Southern Man

Friday, September 15, 2006

Survival 101

Well, I see that this blog hasn't been updated in a while. The reason is simple: Southern Man has been busy, busy, busy for the last few weeks. However, not so busy as to deprive the blogosphere of the first edition of Southern Man's Survival Tips for Single Guys. Today's issue covers one of the most important needs in the single man's life, and that is food.

Oh, you were thinking of that other most important need in a single man's life? Sorry, got nuthin for you on that. Check back in a couple years, or post your own tips if you got 'em. Do remember that this blog is rated PG, not NC-17.

And I'm not talking about procuring food using the time-honored methods of VISA or Discover. I'm talking about actually preparing food in a kitchen. That's the room with the sink and the cooktop, by the way, if you've never actually been in there. At some point you have to quit eating out three times a day and learn to cook at least some basic meals. So here are some tips to get you started:
When milk is on sale, check the expiration date. There's a reason when milk that's normally $3 per gallon is suddenly marked down to $1.38, and that's usually it.

Ditto for soft drinks. When name brand soda is on sale for $2 a case, that means it was abandoned in a hot semi trailer for a couple of weeks and has been chemically transmuted into the equivalent of your middle school kid's science experiment. On the other hand, when you forget this rule you can call the toll free number on the can and complain and they'll send you coupons for free cases. Try to keep these requests down to one or two a month; more than that is just plain greedy.
The above are specific example of a more general rule: you get what you pay for. Consider the difference between name brand chili at $2.79 a can and the generic stuff at two for a buck. The first is sometimes edible; starving stray dogs will turn their noses up at the second. The only known exception to this rule are some of the generic cold cereals, which can actually be pretty good as long as you don't pour that $1.38 milk on 'em.
The little one is the "teaspoon" and the big one is the "tablespoon." Don't ask why, just remember it. While we're on the subject of kitchen measurement: there are three teaspoons to a tablespoon, two tablespoons to an ounce, eight ounces in a cup, two cups to a pint, two pints in a quart, and four quarts in a gallon. And you thought the damn metric system was hard. If you need more information than that, what you're trying to do is too complicated; throw it all down the disposal and go to Chilis instead.

When following a recipe, ignore terms like cream, blend, whip, beat, fold, stir, and sift. Just dump the stuff into a big bowl and bash at it with a tablespoon (that's the big one, remember?) until it's all mixed up.Your oven will never know the difference.

Lots of food has what's called a shelf life. That means it don't last forever. Be aware of this and eat things before they grow legs and walk away. Rotate your fruits and veggies (you are buying fruits and veggies, aren't you?) and keep an eye on your leftovers. In fact, write dates on your to-go boxes and throw them out if they get a couple weeks old. Take-out Chinese does not age as well as you might expect or hope.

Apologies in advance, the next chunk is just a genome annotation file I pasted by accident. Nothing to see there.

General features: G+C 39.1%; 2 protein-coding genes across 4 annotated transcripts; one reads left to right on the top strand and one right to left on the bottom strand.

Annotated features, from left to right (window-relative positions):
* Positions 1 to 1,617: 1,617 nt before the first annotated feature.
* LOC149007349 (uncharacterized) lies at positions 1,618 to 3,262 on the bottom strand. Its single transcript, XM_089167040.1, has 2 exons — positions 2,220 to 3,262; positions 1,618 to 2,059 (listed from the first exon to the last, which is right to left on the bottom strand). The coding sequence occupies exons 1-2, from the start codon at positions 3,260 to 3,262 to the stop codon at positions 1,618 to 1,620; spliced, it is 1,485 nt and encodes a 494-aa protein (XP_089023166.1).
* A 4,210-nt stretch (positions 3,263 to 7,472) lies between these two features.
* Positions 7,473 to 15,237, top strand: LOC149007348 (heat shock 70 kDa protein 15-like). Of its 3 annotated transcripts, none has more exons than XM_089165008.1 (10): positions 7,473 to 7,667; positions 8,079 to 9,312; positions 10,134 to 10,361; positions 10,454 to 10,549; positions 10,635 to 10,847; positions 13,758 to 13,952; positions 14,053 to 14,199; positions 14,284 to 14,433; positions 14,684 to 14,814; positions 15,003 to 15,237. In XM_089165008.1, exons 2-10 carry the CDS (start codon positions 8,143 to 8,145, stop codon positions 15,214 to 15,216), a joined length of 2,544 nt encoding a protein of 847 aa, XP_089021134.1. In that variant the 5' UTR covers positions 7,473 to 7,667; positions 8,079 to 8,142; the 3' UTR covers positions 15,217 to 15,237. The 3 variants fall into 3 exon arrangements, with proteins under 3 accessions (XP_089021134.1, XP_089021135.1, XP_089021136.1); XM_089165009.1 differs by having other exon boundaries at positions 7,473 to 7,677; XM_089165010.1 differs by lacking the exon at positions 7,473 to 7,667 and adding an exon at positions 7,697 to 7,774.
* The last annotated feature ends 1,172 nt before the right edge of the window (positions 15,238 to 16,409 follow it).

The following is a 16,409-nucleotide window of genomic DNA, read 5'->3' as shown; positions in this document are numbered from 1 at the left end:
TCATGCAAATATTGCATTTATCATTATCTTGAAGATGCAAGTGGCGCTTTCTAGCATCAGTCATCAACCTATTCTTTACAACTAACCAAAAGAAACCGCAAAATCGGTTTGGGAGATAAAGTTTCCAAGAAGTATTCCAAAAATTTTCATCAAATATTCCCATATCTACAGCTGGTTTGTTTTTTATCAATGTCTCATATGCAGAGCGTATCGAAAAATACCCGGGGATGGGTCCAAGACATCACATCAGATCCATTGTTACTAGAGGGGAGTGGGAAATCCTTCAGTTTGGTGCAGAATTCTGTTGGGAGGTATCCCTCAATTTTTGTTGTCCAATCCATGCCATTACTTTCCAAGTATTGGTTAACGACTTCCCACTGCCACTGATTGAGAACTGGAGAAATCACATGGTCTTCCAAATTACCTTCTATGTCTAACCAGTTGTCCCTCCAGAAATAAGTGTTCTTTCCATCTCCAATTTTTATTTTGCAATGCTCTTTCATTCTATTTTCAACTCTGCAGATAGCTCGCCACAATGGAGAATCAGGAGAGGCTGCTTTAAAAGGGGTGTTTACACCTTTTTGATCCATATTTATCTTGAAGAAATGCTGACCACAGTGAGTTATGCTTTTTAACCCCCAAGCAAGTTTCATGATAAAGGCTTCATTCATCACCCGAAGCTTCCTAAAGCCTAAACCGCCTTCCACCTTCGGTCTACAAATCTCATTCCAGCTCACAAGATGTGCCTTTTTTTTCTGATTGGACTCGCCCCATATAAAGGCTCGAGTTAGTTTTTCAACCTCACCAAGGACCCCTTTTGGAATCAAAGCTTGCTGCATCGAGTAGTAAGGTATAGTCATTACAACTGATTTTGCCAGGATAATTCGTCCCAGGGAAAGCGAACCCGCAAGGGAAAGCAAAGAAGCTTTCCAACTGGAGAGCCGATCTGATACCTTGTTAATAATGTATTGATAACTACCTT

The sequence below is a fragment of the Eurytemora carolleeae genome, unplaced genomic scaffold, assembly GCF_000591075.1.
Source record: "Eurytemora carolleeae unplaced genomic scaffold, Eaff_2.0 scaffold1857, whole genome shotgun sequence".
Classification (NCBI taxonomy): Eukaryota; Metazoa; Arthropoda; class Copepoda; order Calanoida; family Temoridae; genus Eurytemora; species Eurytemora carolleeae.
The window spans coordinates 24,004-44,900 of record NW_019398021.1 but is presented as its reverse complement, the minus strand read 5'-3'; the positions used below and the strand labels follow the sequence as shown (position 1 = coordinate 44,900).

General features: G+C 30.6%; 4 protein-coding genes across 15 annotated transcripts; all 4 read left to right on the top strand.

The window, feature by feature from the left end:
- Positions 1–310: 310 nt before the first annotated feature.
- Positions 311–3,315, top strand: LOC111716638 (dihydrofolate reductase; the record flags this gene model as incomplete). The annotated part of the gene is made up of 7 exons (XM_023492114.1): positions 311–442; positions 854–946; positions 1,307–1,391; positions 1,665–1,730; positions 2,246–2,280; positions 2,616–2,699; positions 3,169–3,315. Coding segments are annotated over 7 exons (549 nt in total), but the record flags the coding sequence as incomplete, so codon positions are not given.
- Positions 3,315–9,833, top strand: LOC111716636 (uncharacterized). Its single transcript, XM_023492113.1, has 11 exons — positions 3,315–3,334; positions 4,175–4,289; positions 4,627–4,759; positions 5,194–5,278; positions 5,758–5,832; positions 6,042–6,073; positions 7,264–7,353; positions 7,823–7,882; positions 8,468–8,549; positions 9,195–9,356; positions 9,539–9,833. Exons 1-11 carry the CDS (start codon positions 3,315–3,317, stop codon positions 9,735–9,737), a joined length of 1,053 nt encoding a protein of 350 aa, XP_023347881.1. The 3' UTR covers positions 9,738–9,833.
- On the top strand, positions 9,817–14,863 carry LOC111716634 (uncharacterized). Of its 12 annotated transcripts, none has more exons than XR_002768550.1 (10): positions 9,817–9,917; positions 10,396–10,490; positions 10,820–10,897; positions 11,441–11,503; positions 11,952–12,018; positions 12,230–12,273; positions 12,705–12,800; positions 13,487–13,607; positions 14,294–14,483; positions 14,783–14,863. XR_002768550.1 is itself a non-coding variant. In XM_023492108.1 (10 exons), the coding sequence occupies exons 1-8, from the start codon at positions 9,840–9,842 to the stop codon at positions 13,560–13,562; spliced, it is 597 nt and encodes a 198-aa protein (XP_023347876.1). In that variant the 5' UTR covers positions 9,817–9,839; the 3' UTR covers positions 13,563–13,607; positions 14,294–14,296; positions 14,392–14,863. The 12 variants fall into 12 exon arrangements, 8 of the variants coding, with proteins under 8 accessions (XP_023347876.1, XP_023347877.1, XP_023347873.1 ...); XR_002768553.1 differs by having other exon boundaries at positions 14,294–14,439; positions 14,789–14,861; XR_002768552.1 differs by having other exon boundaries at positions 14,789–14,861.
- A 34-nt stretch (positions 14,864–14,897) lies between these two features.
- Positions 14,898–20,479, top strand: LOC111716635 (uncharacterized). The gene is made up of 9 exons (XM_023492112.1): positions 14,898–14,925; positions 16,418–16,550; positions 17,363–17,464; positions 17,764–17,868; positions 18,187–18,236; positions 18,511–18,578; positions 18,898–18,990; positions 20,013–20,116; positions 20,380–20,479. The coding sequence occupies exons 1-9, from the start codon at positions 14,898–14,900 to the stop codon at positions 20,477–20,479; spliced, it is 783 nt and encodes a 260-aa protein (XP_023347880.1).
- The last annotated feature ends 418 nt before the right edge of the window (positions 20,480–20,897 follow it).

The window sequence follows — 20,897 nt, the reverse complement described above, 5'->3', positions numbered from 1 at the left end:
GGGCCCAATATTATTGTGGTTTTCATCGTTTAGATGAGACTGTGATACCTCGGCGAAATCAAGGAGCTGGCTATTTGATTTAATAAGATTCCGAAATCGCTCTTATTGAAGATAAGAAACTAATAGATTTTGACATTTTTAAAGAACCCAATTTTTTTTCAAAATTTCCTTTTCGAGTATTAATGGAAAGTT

However, some things can still be eaten fairly late in the game. In particular, overripe apples make good apple butter and mushy brown bananas make terrific banana bread. Find good recipes for apple butter and banana bread and learn to make them. Don't worry about cream, whip, blend and all that, just throw the stuff together and it'll turn out just fine. Trust me.

The directions for heating frozen foods are always for a microwave you don't have, so ignore them. Instead, nuke for two minutes and check. If it's not hot enough, do it again. Repeat until you're hungry enough to eat it anyway. Note that "nuke" is the only microwave setting you'll ever need.

If you're like Southern Man and have kids that deign to visit on occasion, keep plenty of kid food in the house. Southern Man's girls are content with Easy Mac and Kid Cusine and his son will eat canned clam chowder and ramen noodles and all will eat various flavors of Hamburger Helper. Find out what your kids like and keep plenty of it around. Also keep candy and chips and popcorn and ice cream and their favorite drinks in the house. You do want them to come back, don't you?

Learn to cook one meal well. You never know when you'll need to entertain and guests are impressed if you can actually produce something in the kitchen. Spaghetti is relatively foolproof, especially if you grab a loaf of hot garlic bread on the way home, make the sauce by dumping a jar or two of the cheap stuff into a pound of browned and drained hamburger meat, and buy Caesar salad mix in the bag. Dry spaghetti can sit in the pantry forever but don't forget about shelf life on that salad. No one is impressed by brown Romaine.

Note that a few enlightened companies now realize that there is a market for the kitchen impaired. That's you, by the way. Seek out their products and buy them. You can get some surprisingly good meals that require little preparation once you know where to look.

OK that should be enough to get you started. If you have your own tips, post 'em and I'll steal the best ones for the next edition of Southern Man's Survival Tips.


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